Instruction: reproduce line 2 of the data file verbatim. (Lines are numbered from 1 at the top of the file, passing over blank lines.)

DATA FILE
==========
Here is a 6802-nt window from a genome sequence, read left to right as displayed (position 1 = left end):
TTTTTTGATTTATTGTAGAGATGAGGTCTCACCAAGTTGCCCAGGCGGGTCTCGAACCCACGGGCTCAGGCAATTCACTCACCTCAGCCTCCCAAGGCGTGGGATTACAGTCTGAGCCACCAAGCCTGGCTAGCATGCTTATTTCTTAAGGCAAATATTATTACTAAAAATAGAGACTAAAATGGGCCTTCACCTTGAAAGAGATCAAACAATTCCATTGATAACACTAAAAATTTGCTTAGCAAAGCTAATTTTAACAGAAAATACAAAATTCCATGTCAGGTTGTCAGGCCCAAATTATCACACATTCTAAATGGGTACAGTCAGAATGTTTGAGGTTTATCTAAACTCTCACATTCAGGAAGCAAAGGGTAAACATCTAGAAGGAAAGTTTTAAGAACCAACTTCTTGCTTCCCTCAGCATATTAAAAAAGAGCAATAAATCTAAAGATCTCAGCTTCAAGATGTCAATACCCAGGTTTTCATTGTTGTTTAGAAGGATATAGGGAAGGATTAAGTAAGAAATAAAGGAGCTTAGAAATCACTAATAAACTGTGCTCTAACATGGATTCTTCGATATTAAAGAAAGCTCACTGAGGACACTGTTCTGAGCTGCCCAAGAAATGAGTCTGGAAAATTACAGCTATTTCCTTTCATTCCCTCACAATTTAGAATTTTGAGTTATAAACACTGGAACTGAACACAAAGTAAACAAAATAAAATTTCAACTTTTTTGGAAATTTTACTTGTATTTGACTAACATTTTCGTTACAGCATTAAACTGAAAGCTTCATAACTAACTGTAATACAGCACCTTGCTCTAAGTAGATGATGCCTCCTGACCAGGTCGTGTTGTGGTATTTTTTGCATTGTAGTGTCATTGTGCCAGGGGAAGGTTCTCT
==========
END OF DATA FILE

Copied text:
TTTTTTGATTTATTGTAGAGATGAGGTCTCACCAAGTTGCCCAGGCGGGTCTCGAACCCACGGGCTCAGGCAATTCACTCACCTCAGCCTCCCAAGGCGTGGGATTACAGTCTGAGCCACCAAGCCTGGCTAGCATGCTTATTTCTTAAGGCAAATATTATTACTAAAAATAGAGACTAAAATGGGCCTTCACCTTGAAAGAGATCAAACAATTCCATTGATAACACTAAAAATTTGCTTAGCAAAGCTAATTTTAACAGAAAATACAAAATTCCATGTCAGGTTGTCAGGCCCAAATTATCACACATTCTAAATGGGTACAGTCAGAATGTTTGAGGTTTATCTAAACTCTCACATTCAGGAAGCAAAGGGTAAACATCTAGAAGGAAAGTTTTAAGAACCAACTTCTTGCTTCCCTCAGCATATTAAAAAAGAGCAATAAATCTAAAGATCTCAGCTTCAAGATGTCAATACCCAGGTTTTCATTGTTGTTTAGAAGGATATAGGGAAGGATTAAGTAAGAAATAAAGGAGCTTAGAAATCACTAATAAACTGTGCTCTAACATGGATTCTTCGATATTAAAGAAAGCTCACTGAGGACACTGTTCTGAGCTGCCCAAGAAATGAGTCTGGAAAATTACAGCTATTTCCTTTCATTCCCTCACAATTTAGAATTTTGAGTTATAAACACTGGAACTGAACACAAAGTAAACAAAATAAAATTTCAACTTTTTTGGAAATTTTACTTGTATTTGACTAACATTTTCGTTACAGCATTAAACTGAAAGCTTCATAACTAACTGTAATACAGCACCTTGCTCTAAGTAGATGATGCCTCCTGACCAGGTCGTGTTGTGGTATTTTTTGCATTGTAGTGTCATTGTGCCAGGGGAAGGTTCTCT